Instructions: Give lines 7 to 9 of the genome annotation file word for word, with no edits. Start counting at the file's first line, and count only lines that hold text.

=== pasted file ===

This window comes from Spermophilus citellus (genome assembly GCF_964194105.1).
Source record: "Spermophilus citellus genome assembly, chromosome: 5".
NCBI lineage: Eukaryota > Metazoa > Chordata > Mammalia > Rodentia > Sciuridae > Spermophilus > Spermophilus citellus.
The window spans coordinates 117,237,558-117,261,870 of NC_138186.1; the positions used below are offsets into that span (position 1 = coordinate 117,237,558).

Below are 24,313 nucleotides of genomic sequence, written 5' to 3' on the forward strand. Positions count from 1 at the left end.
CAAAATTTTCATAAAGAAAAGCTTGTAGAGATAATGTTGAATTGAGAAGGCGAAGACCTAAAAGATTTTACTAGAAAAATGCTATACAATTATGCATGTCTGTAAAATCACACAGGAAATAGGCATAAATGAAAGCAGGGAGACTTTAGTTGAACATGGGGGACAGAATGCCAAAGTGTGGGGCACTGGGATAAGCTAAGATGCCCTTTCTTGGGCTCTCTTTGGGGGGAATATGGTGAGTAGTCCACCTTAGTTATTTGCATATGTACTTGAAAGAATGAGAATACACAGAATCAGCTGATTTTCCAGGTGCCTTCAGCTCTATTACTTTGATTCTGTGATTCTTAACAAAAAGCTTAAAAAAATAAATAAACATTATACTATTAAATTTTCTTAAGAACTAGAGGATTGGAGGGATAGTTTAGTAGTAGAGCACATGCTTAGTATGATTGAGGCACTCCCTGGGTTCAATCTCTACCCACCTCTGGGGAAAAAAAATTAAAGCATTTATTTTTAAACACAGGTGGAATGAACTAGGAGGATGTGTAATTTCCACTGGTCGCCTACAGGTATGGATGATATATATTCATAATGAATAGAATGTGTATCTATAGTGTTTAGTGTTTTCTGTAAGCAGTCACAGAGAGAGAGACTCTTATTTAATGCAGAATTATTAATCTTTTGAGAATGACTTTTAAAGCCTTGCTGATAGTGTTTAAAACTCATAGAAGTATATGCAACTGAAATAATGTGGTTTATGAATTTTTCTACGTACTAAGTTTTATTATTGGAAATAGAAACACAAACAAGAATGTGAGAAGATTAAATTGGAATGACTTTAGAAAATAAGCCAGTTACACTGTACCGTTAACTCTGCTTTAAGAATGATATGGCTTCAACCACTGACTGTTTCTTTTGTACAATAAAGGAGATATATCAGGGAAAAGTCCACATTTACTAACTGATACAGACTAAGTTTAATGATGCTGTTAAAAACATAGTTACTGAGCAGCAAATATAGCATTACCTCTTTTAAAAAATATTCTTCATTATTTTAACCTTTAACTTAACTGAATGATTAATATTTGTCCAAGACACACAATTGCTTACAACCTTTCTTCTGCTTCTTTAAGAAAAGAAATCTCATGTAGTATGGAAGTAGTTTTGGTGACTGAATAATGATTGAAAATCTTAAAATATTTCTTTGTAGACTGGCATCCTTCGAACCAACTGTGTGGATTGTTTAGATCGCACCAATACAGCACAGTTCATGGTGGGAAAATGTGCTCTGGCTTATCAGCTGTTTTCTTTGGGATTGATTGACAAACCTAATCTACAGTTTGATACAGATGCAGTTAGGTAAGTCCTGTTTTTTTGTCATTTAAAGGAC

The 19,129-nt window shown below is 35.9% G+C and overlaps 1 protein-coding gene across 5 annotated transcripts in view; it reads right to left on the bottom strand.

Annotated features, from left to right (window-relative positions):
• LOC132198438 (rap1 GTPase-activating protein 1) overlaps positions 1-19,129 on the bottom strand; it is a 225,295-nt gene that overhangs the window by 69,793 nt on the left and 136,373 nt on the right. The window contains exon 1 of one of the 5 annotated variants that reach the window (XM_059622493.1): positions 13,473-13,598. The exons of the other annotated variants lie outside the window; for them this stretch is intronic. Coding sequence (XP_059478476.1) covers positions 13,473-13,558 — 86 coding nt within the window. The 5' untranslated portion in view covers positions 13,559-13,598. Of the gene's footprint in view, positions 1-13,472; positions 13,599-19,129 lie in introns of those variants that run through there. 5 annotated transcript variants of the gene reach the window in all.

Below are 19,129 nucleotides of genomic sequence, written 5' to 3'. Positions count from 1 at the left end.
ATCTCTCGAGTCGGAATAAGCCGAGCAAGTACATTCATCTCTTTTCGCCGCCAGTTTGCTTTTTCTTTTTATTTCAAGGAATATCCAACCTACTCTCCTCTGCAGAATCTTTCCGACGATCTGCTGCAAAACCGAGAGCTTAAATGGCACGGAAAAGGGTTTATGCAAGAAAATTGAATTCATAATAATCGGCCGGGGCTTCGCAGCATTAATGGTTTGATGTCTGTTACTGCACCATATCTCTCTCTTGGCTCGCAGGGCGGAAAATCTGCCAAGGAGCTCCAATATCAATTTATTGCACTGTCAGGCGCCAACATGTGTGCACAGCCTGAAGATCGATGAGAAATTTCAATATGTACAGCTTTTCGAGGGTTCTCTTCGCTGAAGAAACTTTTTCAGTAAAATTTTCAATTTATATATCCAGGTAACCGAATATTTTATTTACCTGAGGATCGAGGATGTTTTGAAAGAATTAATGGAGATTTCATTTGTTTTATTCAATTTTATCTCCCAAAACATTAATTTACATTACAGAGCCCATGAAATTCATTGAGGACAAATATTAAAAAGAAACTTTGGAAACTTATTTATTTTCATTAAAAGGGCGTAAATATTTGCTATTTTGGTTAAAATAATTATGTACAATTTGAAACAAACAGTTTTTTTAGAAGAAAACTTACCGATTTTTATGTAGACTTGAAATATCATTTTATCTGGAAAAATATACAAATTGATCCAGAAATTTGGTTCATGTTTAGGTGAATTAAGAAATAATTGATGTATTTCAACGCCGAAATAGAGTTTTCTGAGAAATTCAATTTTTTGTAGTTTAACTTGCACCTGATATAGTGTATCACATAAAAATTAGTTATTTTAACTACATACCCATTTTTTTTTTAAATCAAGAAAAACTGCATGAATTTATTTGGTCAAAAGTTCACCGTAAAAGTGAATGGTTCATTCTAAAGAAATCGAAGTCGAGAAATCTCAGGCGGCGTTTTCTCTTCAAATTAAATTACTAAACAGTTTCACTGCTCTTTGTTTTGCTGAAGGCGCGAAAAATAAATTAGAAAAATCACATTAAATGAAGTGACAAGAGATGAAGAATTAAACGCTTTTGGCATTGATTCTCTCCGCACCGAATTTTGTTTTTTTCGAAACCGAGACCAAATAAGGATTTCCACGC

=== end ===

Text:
The 19,129-nt window shown below is 35.9% G+C and overlaps 1 protein-coding gene across 5 annotated transcripts in view; it reads right to left on the bottom strand.

Annotated features, from left to right (window-relative positions):
• LOC132198438 (rap1 GTPase-activating protein 1) overlaps positions 1-19,129 on the bottom strand; it is a 225,295-nt gene that overhangs the window by 69,793 nt on the left and 136,373 nt on the right. The window contains exon 1 of one of the 5 annotated variants that reach the window (XM_059622493.1): positions 13,473-13,598. The exons of the other annotated variants lie outside the window; for them this stretch is intronic. Coding sequence (XP_059478476.1) covers positions 13,473-13,558 — 86 coding nt within the window. The 5' untranslated portion in view covers positions 13,559-13,598. Of the gene's footprint in view, positions 1-13,472; positions 13,599-19,129 lie in introns of those variants that run through there. 5 annotated transcript variants of the gene reach the window in all.